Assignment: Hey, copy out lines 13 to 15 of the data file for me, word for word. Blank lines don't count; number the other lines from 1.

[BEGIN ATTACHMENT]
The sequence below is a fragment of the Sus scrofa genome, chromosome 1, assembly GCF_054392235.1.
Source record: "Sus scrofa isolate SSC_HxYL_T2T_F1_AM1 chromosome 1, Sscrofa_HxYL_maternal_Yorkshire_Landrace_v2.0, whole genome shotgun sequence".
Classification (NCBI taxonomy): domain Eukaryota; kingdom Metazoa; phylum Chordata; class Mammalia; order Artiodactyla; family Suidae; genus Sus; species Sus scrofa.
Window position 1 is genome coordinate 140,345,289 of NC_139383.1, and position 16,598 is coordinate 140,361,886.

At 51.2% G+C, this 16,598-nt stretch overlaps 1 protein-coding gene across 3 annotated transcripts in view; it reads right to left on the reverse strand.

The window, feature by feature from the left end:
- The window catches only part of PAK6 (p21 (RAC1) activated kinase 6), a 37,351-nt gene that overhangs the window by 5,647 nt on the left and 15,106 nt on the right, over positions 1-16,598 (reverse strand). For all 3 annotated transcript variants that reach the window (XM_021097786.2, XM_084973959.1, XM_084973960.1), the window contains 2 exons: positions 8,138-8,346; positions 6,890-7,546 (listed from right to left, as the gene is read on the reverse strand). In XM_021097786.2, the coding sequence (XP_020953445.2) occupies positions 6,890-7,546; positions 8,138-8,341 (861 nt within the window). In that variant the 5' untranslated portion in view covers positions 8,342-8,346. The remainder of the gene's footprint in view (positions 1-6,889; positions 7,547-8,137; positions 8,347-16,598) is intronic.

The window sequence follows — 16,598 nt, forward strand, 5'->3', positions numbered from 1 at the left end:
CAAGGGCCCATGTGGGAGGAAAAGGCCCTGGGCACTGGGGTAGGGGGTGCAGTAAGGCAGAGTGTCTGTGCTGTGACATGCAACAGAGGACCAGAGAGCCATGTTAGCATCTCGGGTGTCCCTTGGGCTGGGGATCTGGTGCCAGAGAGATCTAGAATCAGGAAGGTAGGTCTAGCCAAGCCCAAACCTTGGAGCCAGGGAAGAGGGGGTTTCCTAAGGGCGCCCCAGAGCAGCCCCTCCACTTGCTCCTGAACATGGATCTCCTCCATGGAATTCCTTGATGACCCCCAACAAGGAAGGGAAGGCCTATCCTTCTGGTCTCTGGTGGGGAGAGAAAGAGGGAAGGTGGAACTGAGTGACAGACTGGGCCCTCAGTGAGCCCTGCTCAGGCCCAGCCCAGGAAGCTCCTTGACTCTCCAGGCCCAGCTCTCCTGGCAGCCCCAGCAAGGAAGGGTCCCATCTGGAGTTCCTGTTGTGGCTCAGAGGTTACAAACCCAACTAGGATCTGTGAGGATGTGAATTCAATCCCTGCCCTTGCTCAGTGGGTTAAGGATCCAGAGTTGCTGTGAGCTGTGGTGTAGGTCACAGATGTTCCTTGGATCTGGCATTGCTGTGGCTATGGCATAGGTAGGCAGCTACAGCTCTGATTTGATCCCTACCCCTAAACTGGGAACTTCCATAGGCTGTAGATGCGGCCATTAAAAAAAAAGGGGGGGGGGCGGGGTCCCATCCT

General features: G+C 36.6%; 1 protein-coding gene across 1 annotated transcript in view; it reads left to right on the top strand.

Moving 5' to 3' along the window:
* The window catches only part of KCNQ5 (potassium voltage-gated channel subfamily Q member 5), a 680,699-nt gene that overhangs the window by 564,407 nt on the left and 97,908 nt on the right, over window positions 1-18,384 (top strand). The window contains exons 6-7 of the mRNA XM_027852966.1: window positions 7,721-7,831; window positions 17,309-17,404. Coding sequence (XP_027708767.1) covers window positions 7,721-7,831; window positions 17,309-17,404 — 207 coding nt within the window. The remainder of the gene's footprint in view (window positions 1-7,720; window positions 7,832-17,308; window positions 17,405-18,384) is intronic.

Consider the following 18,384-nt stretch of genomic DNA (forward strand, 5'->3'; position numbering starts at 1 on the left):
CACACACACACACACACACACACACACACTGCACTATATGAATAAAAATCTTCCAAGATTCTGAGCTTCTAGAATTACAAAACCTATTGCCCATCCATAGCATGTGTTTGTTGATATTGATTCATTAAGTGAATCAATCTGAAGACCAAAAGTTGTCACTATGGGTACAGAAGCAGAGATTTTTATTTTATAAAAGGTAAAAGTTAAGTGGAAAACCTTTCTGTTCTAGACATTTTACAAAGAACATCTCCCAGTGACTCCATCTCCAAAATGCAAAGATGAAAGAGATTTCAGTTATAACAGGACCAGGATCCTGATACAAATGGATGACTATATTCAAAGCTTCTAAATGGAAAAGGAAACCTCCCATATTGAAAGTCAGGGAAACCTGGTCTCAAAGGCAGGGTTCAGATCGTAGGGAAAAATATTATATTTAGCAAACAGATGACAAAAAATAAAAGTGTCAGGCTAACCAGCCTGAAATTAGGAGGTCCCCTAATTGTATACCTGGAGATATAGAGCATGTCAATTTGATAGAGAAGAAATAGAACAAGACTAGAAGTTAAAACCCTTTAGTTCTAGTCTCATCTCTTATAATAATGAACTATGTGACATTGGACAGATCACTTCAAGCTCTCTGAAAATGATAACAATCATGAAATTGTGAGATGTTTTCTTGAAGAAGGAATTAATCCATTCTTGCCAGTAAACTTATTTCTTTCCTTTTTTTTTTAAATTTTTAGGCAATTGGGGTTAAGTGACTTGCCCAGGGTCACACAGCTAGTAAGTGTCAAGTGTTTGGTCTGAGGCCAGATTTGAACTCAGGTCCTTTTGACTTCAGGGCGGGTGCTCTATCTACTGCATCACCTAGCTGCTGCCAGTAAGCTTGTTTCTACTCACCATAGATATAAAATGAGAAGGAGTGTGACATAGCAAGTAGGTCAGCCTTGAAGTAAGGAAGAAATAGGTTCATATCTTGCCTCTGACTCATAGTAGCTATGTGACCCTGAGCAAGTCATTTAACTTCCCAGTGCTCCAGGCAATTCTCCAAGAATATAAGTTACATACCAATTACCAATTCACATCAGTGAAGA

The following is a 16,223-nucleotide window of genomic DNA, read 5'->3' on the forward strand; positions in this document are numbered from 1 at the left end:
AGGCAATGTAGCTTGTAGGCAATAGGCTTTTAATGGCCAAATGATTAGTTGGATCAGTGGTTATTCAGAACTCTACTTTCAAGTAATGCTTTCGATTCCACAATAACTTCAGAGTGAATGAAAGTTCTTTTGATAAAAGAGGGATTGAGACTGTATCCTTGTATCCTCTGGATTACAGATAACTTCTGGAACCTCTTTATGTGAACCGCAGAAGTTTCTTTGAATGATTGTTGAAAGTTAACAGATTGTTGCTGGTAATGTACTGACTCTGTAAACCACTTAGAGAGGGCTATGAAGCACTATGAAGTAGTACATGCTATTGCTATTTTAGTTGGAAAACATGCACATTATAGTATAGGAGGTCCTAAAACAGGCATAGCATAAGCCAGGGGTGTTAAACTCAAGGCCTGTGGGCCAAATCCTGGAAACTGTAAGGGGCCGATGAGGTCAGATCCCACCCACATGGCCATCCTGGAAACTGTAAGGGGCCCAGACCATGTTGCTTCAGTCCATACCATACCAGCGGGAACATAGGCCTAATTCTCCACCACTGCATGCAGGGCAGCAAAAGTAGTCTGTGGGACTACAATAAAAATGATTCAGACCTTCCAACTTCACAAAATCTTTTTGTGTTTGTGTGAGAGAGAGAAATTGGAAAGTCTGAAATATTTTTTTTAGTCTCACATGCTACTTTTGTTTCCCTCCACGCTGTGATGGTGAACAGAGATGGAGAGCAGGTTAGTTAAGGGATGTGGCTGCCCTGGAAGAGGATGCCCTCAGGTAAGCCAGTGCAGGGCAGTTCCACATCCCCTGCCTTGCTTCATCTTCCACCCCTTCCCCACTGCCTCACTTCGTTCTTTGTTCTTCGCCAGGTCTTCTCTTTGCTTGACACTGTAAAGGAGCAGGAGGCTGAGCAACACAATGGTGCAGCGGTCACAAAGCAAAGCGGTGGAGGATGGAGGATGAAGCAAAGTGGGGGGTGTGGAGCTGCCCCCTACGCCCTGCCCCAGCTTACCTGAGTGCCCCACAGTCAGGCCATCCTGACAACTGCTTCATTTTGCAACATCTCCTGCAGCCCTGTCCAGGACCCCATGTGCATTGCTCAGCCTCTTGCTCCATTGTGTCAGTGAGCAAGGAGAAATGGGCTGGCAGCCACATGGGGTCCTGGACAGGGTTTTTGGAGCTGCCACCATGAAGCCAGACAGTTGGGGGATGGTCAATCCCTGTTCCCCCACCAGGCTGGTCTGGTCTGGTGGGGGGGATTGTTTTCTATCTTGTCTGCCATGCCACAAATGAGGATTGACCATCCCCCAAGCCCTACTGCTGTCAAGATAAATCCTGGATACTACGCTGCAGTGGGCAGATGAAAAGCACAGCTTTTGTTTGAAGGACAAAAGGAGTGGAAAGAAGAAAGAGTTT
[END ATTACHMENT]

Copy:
Consider the following 18,384-nt stretch of genomic DNA (forward strand, 5'->3'; position numbering starts at 1 on the left):
CACACACACACACACACACACACACACACTGCACTATATGAATAAAAATCTTCCAAGATTCTGAGCTTCTAGAATTACAAAACCTATTGCCCATCCATAGCATGTGTTTGTTGATATTGATTCATTAAGTGAATCAATCTGAAGACCAAAAGTTGTCACTATGGGTACAGAAGCAGAGATTTTTATTTTATAAAAGGTAAAAGTTAAGTGGAAAACCTTTCTGTTCTAGACATTTTACAAAGAACATCTCCCAGTGACTCCATCTCCAAAATGCAAAGATGAAAGAGATTTCAGTTATAACAGGACCAGGATCCTGATACAAATGGATGACTATATTCAAAGCTTCTAAATGGAAAAGGAAACCTCCCATATTGAAAGTCAGGGAAACCTGGTCTCAAAGGCAGGGTTCAGATCGTAGGGAAAAATATTATATTTAGCAAACAGATGACAAAAAATAAAAGTGTCAGGCTAACCAGCCTGAAATTAGGAGGTCCCCTAATTGTATACCTGGAGATATAGAGCATGTCAATTTGATAGAGAAGAAATAGAACAAGACTAGAAGTTAAAACCCTTTAGTTCTAGTCTCATCTCTTATAATAATGAACTATGTGACATTGGACAGATCACTTCAAGCTCTCTGAAAATGATAACAATCATGAAATTGTGAGATGTTTTCTTGAAGAAGGAATTAATCCATTCTTGCCAGTAAACTTATTTCTTTCCTTTTTTTTTTAAATTTTTAGGCAATTGGGGTTAAGTGACTTGCCCAGGGTCACACAGCTAGTAAGTGTCAAGTGTTTGGTCTGAGGCCAGATTTGAACTCAGGTCCTTTTGACTTCAGGGCGGGTGCTCTATCTACTGCATCACCTAGCTGCTGCCAGTAAGCTTGTTTCTACTCACCATAGATATAAAATGAGAAGGAGTGTGACATAGCAAGTAGGTCAGCCTTGAAGTAAGGAAGAAATAGGTTCATATCTTGCCTCTGACTCATAGTAGCTATGTGACCCTGAGCAAGTCATTTAACTTCCCAGTGCTCCAGGCAATTCTCCAAGAATATAAGTTACATACCAATTACCAATTCACATCAGTGAAGA

The following is a 16,223-nucleotide window of genomic DNA, read 5'->3' on the forward strand; positions in this document are numbered from 1 at the left end: